LG makes some of the wackiest phones we’ve seen, including the swivelling, 5G-enabled LG Wing, while giving them some rather unique names, like the LG Velvet. However, it now appears that we might have to bid goodbye to these interesting devices, with LG reportedly considering leaving the smartphone business. Despite improved numbers recently, the Korean company has reported nearly six consecutive years of losses, totalling up to almost USD 5 billion (~RM20 billion).
As such, LG CEO Kwon Bong-seok apparently sent out an internal memo to staff that hinted at a major, upcoming change to the company’s smartphone division, as reported by The Korea Herald.
An LG official also told the Korean daily that a sale is being deliberated:
“Since the competition in the global market for mobile devices is getting fiercer, it is about time for LG to make a cold judgment and the best choice. The company is considering all possible measures, including sale, withdrawal and downsizing of the smartphone business.”
At the same time, the CEO says that employees will be retained—whatever happens to the mobile division. However, this reportedly only applies to 60 percent of the headcount, although there is no word on what LG plans to do with the remaining 40 percent. It’s worth noting that Kwon, when appointed as LG CEO in 2020, assured everyone that the company’s smartphone business would be “profitable by 2021”—although this latest development might make that an empty promise.
Meanwhile, LG Display (not officially part of the mobile division) is reportedly stopping production of LCD panels for iPhones, as reported by The Elec. Low profitability, coupled with the OLED displays found on newer iPhones, mean that the company is looking at a pivot towards display panels for car head units.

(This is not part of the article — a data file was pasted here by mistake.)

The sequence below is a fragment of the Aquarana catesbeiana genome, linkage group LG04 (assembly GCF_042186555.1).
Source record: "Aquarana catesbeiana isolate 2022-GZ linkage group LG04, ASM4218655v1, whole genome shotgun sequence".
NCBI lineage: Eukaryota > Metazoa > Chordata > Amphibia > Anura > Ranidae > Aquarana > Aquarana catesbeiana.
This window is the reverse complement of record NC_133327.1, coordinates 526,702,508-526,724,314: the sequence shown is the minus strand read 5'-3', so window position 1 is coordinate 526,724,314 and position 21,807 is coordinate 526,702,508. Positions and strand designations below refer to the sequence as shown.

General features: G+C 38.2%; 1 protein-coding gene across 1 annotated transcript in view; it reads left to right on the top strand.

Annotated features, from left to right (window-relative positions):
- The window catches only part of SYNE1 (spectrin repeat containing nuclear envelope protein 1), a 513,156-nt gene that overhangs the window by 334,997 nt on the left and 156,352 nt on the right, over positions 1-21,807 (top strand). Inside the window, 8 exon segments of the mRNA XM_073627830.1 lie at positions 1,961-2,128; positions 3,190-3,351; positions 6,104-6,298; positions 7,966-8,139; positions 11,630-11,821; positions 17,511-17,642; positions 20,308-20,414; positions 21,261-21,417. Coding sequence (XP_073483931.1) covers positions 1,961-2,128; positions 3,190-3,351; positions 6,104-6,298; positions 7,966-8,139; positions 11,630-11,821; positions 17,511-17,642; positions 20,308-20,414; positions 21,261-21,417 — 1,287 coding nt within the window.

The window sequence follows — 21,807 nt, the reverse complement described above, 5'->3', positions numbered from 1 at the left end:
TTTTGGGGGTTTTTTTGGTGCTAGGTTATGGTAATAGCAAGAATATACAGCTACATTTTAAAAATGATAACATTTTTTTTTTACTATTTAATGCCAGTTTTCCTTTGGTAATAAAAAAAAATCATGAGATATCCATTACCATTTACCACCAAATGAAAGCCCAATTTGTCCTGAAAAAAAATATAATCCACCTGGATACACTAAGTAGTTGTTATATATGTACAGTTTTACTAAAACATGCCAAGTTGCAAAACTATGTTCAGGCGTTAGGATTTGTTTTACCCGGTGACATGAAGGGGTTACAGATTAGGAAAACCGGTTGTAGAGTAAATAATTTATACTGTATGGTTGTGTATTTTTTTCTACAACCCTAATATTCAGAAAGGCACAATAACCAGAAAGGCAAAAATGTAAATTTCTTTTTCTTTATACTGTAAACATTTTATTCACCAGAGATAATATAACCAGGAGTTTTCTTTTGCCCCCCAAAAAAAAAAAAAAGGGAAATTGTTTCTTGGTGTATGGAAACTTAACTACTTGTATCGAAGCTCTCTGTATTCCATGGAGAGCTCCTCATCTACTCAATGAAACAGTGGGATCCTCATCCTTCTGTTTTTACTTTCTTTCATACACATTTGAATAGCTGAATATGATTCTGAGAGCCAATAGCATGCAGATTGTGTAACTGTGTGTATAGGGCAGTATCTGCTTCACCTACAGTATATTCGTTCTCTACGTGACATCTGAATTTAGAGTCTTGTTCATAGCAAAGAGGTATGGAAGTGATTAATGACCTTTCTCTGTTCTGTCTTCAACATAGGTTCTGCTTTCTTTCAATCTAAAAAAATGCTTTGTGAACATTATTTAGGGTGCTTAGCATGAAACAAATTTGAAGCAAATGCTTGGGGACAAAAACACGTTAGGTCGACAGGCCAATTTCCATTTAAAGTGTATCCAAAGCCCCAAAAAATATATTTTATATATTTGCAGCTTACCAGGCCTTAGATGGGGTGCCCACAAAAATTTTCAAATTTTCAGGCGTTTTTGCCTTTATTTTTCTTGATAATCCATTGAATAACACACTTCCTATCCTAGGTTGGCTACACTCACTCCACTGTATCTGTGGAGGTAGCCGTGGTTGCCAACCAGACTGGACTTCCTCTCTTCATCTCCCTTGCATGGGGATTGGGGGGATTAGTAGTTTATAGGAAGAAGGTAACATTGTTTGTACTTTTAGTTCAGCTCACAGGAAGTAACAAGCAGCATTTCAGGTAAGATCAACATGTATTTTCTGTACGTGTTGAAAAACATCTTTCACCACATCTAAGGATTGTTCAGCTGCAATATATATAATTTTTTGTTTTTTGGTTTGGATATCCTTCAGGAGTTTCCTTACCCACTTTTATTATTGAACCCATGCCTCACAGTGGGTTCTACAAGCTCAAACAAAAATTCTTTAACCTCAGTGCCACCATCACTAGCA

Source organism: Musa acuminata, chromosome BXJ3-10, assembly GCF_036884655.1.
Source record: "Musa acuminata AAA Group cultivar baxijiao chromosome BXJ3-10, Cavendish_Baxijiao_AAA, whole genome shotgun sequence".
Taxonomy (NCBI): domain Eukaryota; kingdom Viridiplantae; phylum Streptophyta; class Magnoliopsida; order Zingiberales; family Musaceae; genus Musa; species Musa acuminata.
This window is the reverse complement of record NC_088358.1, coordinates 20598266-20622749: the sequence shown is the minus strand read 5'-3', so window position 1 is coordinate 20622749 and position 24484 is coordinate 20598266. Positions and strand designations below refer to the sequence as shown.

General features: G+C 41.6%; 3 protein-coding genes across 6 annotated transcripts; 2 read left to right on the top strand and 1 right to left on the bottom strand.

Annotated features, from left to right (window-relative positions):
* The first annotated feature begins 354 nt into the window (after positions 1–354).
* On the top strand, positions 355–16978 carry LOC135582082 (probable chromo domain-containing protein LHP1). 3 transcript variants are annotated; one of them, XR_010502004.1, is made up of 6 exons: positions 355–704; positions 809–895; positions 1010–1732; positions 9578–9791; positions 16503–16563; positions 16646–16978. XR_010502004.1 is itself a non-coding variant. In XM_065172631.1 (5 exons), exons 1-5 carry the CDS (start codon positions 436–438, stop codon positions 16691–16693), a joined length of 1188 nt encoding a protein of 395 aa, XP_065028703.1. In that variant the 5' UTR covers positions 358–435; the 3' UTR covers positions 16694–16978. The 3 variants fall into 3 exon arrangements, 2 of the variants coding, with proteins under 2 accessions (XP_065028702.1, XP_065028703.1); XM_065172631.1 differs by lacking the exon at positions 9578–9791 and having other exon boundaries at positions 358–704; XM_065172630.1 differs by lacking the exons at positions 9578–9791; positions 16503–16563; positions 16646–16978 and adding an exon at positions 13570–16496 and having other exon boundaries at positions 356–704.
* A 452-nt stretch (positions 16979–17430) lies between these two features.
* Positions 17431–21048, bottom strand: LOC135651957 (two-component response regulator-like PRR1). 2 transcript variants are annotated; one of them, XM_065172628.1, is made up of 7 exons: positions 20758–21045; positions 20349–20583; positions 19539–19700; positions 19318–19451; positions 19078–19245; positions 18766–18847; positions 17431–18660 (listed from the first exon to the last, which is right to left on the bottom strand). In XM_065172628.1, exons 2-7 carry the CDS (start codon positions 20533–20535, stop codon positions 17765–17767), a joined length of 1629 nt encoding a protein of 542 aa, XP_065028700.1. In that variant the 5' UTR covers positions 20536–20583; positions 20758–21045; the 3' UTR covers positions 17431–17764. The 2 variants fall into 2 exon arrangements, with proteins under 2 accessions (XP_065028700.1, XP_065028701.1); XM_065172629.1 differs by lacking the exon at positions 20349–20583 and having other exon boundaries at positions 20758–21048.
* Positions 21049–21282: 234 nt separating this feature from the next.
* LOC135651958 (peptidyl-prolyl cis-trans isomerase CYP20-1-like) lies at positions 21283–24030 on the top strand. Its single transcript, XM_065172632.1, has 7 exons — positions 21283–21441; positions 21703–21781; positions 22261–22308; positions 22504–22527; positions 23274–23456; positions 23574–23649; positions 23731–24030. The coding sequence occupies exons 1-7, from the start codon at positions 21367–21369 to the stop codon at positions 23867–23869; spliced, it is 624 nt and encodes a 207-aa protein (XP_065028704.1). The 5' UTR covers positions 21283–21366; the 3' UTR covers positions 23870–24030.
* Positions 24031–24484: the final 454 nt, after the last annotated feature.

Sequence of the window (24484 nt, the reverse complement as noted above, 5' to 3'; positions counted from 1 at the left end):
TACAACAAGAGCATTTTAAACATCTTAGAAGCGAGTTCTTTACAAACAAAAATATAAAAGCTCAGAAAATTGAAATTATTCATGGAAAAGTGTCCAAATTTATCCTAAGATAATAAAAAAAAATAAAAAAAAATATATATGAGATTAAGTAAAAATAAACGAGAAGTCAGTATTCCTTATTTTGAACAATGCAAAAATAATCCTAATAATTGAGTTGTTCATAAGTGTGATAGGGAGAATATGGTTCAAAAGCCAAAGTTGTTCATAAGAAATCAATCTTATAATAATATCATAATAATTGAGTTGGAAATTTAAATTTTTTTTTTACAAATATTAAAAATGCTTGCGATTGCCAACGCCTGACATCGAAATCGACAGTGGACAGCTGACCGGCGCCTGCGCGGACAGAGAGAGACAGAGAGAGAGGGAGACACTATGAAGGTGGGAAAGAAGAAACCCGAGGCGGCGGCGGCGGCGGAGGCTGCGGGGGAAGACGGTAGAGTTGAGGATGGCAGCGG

With regards to the LG smartphone division, this is sad news—although LG has been virtually non-existent in the mobile scene in Malaysia in recent years. The last device officially sold here under the LG brand was the LG V30+, nearly three years ago in 2018. Perhaps they might follow a similar path that Sony’s mobile division did, leaving the Southeast Asian market—and returning under the radar in 2019. Unfortunately, Sony sometimes takes a little too long to release their phones… you can read about an example of that here.
The current situation is that Vietnam’s Vingroup Co. has put forward an offer for LG’s smartphone division, while there are also a number of other entities that are interested in the sale. Vingroup, for some context, has only been in the smartphone market for a short while (since 2018), and the company is already the third largest smartphone producer in Vietnam. LG’s technologies and networks, consequently, could help them challenge Samsung and Oppo—their two main rivals in the Vietnamese smartphone space.
Other possible buyers would be big-hitters Facebook, as well as Google, Phonearena reports. Display-makers BOE are interested as well, while Volkswagen have also reportedly thrown their hats into the ring. Regardless of that, it’ll be sad day if we never see LG smartphones again—and we certainly want to see the LG Rollable, whatever the outcome.